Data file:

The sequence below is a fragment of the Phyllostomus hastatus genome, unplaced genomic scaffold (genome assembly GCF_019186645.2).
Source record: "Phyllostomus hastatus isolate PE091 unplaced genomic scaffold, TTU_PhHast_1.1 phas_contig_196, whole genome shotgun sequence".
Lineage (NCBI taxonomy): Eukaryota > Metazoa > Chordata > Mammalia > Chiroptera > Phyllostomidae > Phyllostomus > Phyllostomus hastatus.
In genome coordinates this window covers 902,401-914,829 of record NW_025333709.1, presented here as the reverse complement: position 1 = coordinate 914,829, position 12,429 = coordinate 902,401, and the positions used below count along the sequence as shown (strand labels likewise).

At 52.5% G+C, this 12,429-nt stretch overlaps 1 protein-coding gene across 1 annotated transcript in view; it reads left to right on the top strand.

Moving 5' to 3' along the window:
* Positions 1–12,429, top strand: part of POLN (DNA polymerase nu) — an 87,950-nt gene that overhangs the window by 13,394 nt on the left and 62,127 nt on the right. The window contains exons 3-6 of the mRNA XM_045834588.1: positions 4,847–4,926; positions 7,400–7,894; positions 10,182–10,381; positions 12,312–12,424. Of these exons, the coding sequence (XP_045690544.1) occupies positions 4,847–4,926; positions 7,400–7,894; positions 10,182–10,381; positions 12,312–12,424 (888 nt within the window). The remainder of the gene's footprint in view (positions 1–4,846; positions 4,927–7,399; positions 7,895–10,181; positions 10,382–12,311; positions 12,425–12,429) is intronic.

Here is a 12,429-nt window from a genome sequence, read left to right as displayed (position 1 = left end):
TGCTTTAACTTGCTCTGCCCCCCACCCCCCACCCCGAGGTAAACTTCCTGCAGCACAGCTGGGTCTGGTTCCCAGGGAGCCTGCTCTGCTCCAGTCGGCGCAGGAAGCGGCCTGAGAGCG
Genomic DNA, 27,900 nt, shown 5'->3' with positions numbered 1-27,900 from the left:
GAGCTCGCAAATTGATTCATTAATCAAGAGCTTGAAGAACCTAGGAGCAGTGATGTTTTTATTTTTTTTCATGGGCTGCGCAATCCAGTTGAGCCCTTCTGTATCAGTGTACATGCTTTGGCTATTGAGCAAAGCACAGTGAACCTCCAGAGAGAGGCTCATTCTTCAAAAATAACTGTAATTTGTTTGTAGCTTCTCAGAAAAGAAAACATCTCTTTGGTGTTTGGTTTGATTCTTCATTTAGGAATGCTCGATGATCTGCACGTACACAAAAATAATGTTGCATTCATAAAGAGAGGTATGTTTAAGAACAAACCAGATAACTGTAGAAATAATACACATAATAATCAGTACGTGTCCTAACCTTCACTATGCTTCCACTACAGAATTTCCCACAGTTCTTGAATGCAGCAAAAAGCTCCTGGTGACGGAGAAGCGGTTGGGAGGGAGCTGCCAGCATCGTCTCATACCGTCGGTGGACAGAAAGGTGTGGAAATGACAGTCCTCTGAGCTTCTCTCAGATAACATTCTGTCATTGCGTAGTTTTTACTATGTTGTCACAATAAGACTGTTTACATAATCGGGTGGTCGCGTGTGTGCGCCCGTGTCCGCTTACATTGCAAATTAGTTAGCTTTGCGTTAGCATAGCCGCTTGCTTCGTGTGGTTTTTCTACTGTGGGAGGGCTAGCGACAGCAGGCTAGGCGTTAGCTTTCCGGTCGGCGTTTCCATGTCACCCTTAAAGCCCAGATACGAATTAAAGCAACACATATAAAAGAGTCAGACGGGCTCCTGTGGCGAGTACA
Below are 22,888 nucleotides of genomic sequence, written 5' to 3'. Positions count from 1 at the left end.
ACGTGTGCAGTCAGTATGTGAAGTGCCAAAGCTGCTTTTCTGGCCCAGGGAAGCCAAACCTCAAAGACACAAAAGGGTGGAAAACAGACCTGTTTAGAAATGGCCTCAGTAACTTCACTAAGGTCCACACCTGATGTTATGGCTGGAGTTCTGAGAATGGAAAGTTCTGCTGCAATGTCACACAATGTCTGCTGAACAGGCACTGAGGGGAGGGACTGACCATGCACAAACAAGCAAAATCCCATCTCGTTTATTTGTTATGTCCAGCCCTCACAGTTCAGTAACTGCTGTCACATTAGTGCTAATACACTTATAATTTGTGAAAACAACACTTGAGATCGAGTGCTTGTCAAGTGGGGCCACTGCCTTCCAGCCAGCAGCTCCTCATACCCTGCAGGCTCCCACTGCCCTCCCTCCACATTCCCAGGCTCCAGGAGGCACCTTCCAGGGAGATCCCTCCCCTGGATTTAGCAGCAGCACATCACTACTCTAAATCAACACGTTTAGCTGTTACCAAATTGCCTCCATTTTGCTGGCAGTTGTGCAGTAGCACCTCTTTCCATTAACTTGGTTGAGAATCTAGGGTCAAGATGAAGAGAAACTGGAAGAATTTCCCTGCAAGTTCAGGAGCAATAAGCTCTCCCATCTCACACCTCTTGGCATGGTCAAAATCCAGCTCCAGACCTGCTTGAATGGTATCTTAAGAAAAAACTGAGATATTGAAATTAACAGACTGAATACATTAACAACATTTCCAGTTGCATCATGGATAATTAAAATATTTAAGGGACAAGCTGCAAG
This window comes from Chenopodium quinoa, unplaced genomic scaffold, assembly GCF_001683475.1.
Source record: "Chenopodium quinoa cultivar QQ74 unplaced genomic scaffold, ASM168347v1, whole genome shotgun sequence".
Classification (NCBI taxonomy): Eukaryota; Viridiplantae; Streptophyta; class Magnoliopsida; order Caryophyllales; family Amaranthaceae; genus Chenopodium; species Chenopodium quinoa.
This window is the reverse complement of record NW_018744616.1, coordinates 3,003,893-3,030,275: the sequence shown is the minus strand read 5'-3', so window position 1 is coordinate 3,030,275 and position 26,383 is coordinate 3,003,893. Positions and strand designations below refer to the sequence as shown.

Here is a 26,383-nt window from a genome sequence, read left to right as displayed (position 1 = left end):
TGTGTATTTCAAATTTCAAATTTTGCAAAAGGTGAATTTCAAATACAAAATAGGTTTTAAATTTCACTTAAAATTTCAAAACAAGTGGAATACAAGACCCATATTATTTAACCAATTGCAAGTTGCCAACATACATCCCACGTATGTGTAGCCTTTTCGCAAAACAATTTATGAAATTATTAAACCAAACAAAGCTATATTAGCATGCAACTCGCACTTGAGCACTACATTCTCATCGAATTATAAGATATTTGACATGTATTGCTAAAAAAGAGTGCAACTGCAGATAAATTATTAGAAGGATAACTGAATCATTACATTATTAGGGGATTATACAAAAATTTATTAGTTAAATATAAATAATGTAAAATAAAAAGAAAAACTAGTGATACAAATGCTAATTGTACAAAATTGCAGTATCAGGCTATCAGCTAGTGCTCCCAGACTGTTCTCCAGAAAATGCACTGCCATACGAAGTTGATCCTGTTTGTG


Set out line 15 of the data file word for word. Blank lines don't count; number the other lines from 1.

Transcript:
Source record: "Chenopodium quinoa cultivar QQ74 unplaced genomic scaffold, ASM168347v1, whole genome shotgun sequence".